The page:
Finally, the culmination of all of these epiphanies resulted in the most powerful CC ever created up to this point, close to unbeatable by tier 2 and anti-meta decks. Chaos Return had a three-pronged setup for completely decimating the opponent. It retained the advantage of Dekoichi into a Monarch (which happened to be Zaborg), but had a far better mid to late game because of Chaos Sorcerer (let's ignore Return). Sorcerer would summon, removing the opponent's monster. With 2300 attack, it became very difficult to destroy. Chaos Sorcerer drove the format.

 

Once the ban hammer dropped on Chaos Sorcerer, players adapted by creating disgustingly fast combinations based around Card Trooper. T-Heroes, Trooper Duplication, and other such strategies revolved around this card. It was a 400 attack Machine that could send 3 cards to the graveyard to boost to 1900, pushing monsters off the field. When destroyed by any condition, it would net a card. This let players fearlessly summon it as an instant self-replacing monster. A Machine Duplication would turn one into three, capable of doing 5700 damage while gaining a card's worth of advantage. Card Trooper proved to be a problem card.

 

Also around this time, the Perfect Circle archetype became (along with Gadgets) the living embodiment of my floater theory. Perfect Circle was entirely based around summoning repeated floaters for Raiza the Storm Monarch and Light and Darkness Dragon.

 

When Dark Armed Dragon came out, the game got the most powerful floater in the history of the game. Judgment Dragon was a bit less powerful, but still incredible. The advent of synchros brought Colossal Fighter, which is undestroyable by battle in this current game. So here we have a list:

 

Thousand Eyes Restrict, Spirit Reaper, Dekoichi, Monarchs, Chaos Sorcerer, Card Trooper, Dark Armed Dragon, Judgment Dragon.

 

What do all of these cards have in common? They are all floaters (no matter their attack score). This means they generate at least one card's worth of advantage (to pay for themselves), while still retaining a body on the field. Each of these cards, at bare minimum, pay for themselves and then require destruction.

 

Thousand Eyes absorbs a monster (1 for 1) while being undestroyable by battle.

Spirit Reaper removes a card from hand (1 for 1) while being undestroyable by battle.

Dekoichi flips to draw a card (1 for 1) and stays unless destroyed by battle.

Monarchs are summoned to get 1 card or 2 and then stay, virtuably undestroyable in battle (back then).

Chaos Sorcerer is summoned to remove a monster (1 for 1) and is virtually undestroyable.

Card Trooper deals 1900 damage a turn while drawing a card when destroyed.

Dark Armed Dragon removes a card to destroy some while being nearly undestroyable by battle.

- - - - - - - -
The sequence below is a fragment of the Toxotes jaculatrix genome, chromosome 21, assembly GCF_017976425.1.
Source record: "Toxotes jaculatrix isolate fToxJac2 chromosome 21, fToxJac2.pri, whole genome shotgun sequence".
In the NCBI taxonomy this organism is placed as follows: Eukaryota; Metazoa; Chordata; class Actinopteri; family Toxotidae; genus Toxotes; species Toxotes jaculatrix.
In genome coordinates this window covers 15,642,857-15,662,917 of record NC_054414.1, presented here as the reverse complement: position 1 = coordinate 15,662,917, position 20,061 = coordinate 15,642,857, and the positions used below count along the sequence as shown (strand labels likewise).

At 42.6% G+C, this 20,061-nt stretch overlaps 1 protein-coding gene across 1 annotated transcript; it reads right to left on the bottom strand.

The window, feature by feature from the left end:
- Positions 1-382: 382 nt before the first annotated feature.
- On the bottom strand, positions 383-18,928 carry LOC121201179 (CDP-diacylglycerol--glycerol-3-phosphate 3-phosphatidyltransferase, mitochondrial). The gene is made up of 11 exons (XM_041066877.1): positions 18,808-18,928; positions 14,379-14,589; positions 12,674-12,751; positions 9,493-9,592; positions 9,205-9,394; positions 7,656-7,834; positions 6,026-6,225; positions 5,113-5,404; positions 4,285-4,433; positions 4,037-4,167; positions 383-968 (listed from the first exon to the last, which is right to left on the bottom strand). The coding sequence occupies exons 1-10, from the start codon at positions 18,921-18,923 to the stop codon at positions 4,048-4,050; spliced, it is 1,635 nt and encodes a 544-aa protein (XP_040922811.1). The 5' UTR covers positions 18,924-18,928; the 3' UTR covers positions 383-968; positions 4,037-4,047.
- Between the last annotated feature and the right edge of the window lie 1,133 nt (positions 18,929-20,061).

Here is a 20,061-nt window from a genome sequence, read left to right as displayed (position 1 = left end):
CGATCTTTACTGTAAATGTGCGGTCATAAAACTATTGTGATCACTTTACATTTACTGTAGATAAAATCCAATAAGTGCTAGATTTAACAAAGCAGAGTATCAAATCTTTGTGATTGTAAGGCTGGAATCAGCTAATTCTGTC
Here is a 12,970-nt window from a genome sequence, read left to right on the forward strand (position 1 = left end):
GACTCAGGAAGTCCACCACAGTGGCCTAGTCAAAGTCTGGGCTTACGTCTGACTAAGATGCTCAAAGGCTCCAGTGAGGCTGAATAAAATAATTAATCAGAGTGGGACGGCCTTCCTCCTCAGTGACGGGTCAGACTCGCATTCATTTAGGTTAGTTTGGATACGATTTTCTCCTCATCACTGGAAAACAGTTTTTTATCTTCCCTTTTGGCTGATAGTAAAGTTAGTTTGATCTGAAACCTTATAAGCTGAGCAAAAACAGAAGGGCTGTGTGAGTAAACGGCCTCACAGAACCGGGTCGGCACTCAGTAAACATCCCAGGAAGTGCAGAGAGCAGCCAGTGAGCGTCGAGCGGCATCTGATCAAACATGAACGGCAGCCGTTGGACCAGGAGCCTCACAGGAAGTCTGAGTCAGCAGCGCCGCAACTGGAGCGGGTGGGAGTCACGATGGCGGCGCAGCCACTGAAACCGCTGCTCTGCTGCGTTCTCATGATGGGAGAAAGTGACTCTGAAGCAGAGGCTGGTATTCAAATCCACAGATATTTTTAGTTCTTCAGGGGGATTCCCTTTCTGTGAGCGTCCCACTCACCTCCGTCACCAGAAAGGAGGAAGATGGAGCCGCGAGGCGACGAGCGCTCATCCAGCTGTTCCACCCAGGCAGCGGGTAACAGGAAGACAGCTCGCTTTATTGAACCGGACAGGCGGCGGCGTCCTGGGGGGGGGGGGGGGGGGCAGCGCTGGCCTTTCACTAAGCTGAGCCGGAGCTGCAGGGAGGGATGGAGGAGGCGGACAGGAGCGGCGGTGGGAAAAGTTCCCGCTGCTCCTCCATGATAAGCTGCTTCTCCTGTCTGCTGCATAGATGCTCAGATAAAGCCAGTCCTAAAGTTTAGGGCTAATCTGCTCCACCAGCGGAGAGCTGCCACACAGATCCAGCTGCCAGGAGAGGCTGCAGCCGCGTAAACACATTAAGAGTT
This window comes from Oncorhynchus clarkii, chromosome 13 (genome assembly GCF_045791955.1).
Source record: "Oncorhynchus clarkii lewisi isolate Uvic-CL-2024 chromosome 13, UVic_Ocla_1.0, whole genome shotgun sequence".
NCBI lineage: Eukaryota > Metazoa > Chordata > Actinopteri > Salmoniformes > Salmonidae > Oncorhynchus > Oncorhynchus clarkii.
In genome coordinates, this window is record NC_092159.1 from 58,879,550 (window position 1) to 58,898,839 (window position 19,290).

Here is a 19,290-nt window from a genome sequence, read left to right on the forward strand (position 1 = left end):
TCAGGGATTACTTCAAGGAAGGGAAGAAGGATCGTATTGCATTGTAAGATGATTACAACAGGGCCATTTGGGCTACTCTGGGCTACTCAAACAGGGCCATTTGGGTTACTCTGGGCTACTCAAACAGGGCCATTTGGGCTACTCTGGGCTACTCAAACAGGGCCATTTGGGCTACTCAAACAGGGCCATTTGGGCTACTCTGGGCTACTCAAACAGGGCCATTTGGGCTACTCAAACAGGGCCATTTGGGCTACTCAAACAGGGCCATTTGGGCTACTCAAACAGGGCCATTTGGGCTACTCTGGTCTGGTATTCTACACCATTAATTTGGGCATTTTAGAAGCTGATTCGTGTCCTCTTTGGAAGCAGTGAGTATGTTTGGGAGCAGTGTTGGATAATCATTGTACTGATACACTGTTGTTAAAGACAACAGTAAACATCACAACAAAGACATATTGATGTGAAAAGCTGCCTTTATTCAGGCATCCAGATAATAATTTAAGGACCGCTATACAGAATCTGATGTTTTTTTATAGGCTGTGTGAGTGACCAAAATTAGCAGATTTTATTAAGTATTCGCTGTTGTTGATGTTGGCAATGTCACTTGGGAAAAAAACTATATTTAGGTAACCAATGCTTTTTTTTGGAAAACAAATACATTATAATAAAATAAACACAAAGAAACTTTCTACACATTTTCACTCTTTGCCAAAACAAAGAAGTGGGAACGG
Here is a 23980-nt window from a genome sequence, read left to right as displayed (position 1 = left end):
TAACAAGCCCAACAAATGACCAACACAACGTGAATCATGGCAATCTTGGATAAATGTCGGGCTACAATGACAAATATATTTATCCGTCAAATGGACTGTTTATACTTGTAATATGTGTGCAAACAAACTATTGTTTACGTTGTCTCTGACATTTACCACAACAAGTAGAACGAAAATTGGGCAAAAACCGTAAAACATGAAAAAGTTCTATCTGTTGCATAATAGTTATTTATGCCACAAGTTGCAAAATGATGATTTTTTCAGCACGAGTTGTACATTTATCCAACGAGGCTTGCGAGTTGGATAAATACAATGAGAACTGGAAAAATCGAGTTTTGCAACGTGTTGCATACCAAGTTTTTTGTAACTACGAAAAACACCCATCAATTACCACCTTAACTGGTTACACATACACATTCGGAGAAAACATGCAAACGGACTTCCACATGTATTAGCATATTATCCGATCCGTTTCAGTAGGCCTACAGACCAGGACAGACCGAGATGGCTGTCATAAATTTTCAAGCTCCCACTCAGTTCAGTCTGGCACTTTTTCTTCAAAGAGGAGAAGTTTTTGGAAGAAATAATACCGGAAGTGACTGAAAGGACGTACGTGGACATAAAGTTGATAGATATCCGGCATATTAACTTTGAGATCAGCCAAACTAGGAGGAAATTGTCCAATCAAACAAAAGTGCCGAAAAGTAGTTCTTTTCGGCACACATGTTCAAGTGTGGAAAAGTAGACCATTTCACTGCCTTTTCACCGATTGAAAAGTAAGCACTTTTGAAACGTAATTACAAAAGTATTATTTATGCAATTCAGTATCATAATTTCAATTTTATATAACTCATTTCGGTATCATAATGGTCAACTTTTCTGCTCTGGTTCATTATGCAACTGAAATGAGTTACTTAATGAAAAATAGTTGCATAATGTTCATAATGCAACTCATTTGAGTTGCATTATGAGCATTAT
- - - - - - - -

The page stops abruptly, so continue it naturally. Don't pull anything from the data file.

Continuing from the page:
Judgment Dragon destroys a card(s) while being nearly undestroyable by battle.

 

Here it's been proven time and time again that the concept of the floater drives every top tier deck. This would be more than fine if decks could counter with alternate strategies. However, many times the cookie-cutter becomes dominant because your own floaters are the only way to stop theirs.

 

Examples: Your TER or BLS is the only way to kill their TER without losing advantage.

Your Smashing Ground + Reaper, Chaos Sorcerer, or Monarch summon is the only way to neutralize their Reaper.

Your Monarch summon is the only way to kill their Monarch. Alternatively, you can summon Sorcerer.

Your Dark Armed Dragon is sometimes the only way to kill their DaD or Judgment Dragon without losing advantage (Synchros can, as well, but this is a new mechanic).

 

The reason the cookie-cutter deck has always been so popular is that the chains it creates make unwinnable combinations for the opponent. I am going to give the opponent a baseline, balanced hand in each of these scenarios to illustrate the power of the floater. Let's assume this example case has:

 

D.D Assailant, Sakuretsu Armor, Smashing Ground, Dust Tornado, and Reinforcement of the Army. This is a relatively balanced, good hand no? And Warrior Toolbox has always been a good deck. Let's see what happens:

 

VS Ideal Scapegoat Control: DDA is summoned and swings into set Scapegoat. The player then sets Sakuretsu Armor. The Scapegoat player uses Metamorphosis on a Sheep token, absorbing D.D Assailant while retaining 5 cards in hand. It attacks, the hero uses Sakuretsu Armor. It is now 5 cards in opposing player's hand + rock solid defenses versus four for the hero (after a draw).

 

VS Spirit Reaper: DDA is summoned vs a set monster and reveals Reaper. The player then sets Sakuretsu Armor. The opponent plays Smashing Ground and Mystical Space Typhoon. Reaper hits, removing Dust Tornado from hand. It is now Spirit Reaper and four in hand versus hero's Rota, Smashing Ground, and draw.

 

VS Dekoichi: DDA is summoned versus a T-set. It attacks into Sakuretsu Armor. The player then sets Sakuretsu Armor and passes. The Dekoichi player attacks for 1400 and sets a spell/trap card and another monster. Player Rotas for a DDWL and is Bottomlessed. Or he can set it. Next turn Dekoichi player will tribute for Zaborg.

 

The point is that strong floaters make cookie-cutter strategies far too powerful. The goal of my list is to remove easy access to floaters, while leaving cards with similar power levels unmolested. First, rather than assume every card on the current list is there for a reason, we have to address base game mechanics and decide which ones should be allowed, and which ones should be contraband.

 

Back with more in my next article.

 

Jae Kim is a creative contributor to Pojo.com. You may contact him (every e-mail will be answered) at JAELOVE@gmail.com. He can also be found contributing to the Message Boards and the Card of the Day.